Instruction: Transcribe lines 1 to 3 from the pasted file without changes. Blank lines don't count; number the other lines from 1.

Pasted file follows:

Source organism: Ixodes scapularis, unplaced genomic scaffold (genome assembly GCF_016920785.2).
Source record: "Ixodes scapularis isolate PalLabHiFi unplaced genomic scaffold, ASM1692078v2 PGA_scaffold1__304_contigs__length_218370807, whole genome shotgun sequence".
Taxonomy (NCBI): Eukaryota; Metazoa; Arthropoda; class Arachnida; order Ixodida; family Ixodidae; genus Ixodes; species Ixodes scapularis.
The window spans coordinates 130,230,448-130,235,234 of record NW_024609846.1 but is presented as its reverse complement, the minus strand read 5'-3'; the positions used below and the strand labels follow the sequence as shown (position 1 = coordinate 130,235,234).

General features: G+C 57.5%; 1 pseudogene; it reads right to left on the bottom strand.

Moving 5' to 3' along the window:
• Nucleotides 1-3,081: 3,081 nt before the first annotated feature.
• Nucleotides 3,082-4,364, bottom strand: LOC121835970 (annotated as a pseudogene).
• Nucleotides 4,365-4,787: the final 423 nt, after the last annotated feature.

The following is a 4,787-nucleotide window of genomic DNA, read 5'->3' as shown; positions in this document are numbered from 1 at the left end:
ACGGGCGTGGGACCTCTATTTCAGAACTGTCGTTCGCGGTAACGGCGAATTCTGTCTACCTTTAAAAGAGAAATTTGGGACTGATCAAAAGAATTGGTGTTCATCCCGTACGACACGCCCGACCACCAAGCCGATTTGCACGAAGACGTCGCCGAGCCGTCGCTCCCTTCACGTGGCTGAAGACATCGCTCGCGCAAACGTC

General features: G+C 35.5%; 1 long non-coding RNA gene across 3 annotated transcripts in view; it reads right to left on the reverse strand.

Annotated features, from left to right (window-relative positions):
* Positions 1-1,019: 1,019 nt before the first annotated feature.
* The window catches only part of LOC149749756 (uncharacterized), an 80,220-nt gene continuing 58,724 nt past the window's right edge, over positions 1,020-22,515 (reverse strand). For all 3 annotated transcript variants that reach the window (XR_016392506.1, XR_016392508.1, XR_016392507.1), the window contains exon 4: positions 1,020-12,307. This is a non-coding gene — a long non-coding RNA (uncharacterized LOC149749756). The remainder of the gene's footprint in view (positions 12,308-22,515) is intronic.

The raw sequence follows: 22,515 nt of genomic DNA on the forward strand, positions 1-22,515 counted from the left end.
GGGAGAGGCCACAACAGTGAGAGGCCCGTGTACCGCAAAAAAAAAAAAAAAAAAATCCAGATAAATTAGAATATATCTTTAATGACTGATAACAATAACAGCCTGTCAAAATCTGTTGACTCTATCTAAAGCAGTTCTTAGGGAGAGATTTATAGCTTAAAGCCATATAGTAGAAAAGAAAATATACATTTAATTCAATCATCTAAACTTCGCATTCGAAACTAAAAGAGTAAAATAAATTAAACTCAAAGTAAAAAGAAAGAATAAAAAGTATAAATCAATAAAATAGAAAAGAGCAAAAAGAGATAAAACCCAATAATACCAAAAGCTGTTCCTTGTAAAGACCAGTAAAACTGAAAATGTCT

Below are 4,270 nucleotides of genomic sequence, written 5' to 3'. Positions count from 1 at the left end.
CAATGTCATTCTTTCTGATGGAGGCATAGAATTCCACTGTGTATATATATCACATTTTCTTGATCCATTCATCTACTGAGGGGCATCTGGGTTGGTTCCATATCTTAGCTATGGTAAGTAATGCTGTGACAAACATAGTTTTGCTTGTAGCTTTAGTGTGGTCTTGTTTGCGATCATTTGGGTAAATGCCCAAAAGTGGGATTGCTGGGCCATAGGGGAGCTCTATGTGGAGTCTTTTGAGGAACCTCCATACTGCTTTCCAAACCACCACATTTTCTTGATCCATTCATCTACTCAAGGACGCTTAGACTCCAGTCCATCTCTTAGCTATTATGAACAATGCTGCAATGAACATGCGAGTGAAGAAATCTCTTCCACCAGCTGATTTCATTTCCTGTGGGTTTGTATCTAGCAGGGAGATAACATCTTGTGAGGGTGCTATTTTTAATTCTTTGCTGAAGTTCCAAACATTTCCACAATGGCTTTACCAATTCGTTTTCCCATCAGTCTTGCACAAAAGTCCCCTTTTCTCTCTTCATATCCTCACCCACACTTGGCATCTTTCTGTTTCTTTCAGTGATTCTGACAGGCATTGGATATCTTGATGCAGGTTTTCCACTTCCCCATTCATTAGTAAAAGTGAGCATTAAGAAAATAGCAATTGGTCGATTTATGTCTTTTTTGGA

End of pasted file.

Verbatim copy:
Source organism: Ixodes scapularis, unplaced genomic scaffold (genome assembly GCF_016920785.2).
Source record: "Ixodes scapularis isolate PalLabHiFi unplaced genomic scaffold, ASM1692078v2 PGA_scaffold1__304_contigs__length_218370807, whole genome shotgun sequence".
Taxonomy (NCBI): Eukaryota; Metazoa; Arthropoda; class Arachnida; order Ixodida; family Ixodidae; genus Ixodes; species Ixodes scapularis.